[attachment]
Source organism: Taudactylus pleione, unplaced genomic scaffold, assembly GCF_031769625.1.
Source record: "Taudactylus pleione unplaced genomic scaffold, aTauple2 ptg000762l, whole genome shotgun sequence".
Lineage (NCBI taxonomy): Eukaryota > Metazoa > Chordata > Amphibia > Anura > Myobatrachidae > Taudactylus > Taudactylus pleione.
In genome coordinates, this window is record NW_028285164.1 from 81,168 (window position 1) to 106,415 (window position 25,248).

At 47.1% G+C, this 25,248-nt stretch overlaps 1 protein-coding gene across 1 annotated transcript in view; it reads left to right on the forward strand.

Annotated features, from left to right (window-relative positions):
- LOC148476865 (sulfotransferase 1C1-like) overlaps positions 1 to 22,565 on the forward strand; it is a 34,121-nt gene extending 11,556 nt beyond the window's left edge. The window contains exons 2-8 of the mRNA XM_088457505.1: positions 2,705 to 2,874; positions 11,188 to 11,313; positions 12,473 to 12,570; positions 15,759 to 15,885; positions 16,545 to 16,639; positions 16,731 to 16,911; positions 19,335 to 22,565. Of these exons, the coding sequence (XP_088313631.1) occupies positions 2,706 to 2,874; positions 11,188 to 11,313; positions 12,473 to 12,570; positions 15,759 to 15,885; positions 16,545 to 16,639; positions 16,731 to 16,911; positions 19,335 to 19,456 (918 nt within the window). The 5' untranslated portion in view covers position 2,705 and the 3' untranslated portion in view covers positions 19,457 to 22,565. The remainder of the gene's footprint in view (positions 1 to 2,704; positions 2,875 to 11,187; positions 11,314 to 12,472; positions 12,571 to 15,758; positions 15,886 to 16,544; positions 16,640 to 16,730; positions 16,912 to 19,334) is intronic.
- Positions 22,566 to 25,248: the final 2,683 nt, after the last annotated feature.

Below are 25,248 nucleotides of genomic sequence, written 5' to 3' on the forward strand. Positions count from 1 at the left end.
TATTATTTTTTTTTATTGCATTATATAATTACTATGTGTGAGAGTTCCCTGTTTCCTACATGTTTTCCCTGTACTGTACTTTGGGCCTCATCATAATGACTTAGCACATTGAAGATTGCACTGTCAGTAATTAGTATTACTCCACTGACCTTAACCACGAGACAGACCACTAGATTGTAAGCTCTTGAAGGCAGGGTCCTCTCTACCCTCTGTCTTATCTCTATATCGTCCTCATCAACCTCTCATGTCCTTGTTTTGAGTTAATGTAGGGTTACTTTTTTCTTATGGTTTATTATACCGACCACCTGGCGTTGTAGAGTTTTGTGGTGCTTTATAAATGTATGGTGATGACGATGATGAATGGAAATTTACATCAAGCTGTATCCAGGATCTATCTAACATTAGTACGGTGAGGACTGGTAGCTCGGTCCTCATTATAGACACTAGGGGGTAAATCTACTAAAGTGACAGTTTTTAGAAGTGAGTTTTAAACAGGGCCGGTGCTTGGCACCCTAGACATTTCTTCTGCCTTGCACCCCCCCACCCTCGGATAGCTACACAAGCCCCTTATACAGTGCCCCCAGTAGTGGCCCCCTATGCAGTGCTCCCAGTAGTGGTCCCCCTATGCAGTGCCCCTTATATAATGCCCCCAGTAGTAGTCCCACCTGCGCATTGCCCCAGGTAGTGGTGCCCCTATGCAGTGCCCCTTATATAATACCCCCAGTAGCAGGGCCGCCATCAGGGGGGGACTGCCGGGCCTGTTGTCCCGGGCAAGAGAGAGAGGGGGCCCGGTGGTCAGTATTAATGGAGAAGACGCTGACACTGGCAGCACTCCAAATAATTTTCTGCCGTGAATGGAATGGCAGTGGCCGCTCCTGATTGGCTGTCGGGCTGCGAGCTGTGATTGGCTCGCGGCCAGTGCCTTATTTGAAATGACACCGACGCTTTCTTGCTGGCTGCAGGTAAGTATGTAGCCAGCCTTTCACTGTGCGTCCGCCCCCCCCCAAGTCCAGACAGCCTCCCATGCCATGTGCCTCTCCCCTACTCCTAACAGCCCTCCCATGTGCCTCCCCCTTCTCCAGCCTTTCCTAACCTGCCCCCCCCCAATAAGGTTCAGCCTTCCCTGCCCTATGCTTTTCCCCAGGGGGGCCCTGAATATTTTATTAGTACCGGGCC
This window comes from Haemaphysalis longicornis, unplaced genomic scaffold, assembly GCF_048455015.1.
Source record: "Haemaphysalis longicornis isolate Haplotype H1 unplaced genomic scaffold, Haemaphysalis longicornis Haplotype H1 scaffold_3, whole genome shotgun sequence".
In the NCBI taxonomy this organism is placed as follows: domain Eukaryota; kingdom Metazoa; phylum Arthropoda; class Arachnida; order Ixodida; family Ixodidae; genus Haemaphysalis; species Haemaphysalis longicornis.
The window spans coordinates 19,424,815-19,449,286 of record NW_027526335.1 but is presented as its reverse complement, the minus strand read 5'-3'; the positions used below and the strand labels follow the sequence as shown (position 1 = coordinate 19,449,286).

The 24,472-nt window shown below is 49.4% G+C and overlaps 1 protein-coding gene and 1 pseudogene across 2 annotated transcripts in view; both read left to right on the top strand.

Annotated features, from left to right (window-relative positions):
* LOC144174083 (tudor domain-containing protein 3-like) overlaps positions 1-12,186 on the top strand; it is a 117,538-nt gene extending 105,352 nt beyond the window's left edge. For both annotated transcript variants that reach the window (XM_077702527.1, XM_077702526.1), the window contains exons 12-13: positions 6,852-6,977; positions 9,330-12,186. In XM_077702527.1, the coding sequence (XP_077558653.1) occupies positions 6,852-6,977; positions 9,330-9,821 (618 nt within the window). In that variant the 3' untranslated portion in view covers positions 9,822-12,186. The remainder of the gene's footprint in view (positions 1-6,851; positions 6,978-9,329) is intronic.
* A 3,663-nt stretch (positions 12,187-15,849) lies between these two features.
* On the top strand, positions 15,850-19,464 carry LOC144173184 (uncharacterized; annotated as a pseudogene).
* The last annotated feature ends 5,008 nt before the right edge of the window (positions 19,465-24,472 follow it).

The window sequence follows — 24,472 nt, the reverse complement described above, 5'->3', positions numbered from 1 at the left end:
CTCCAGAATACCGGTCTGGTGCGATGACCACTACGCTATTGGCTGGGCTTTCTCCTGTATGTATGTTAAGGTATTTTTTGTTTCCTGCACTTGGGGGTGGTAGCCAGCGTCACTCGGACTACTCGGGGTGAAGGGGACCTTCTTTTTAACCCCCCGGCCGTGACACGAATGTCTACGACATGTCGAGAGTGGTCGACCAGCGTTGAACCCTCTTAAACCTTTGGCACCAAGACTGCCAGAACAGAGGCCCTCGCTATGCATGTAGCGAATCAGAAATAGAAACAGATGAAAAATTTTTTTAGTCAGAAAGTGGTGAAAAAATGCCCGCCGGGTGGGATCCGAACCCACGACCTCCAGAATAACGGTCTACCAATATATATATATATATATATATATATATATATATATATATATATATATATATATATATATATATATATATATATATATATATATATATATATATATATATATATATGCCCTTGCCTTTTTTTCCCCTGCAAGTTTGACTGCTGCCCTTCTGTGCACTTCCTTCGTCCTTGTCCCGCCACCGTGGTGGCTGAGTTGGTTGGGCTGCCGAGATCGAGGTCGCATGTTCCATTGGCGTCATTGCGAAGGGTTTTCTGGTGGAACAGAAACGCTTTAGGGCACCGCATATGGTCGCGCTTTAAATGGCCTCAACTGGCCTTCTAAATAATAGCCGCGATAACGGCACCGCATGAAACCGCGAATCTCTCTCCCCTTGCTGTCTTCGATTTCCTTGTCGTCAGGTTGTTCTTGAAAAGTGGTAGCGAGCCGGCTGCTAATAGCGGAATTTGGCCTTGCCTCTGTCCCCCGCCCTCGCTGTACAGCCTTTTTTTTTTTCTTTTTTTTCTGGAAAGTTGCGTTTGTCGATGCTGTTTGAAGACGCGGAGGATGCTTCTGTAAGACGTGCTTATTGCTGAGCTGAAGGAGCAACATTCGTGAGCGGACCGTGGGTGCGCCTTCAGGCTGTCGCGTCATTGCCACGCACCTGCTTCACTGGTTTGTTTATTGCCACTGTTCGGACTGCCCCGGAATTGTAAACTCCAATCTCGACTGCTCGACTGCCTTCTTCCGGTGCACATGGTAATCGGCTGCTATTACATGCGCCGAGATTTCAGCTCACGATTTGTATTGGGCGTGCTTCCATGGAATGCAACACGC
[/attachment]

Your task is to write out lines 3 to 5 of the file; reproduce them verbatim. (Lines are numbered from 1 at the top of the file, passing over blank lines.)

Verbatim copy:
Lineage (NCBI taxonomy): Eukaryota > Metazoa > Chordata > Amphibia > Anura > Myobatrachidae > Taudactylus > Taudactylus pleione.
In genome coordinates, this window is record NW_028285164.1 from 81,168 (window position 1) to 106,415 (window position 25,248).

At 47.1% G+C, this 25,248-nt stretch overlaps 1 protein-coding gene across 1 annotated transcript in view; it reads left to right on the forward strand.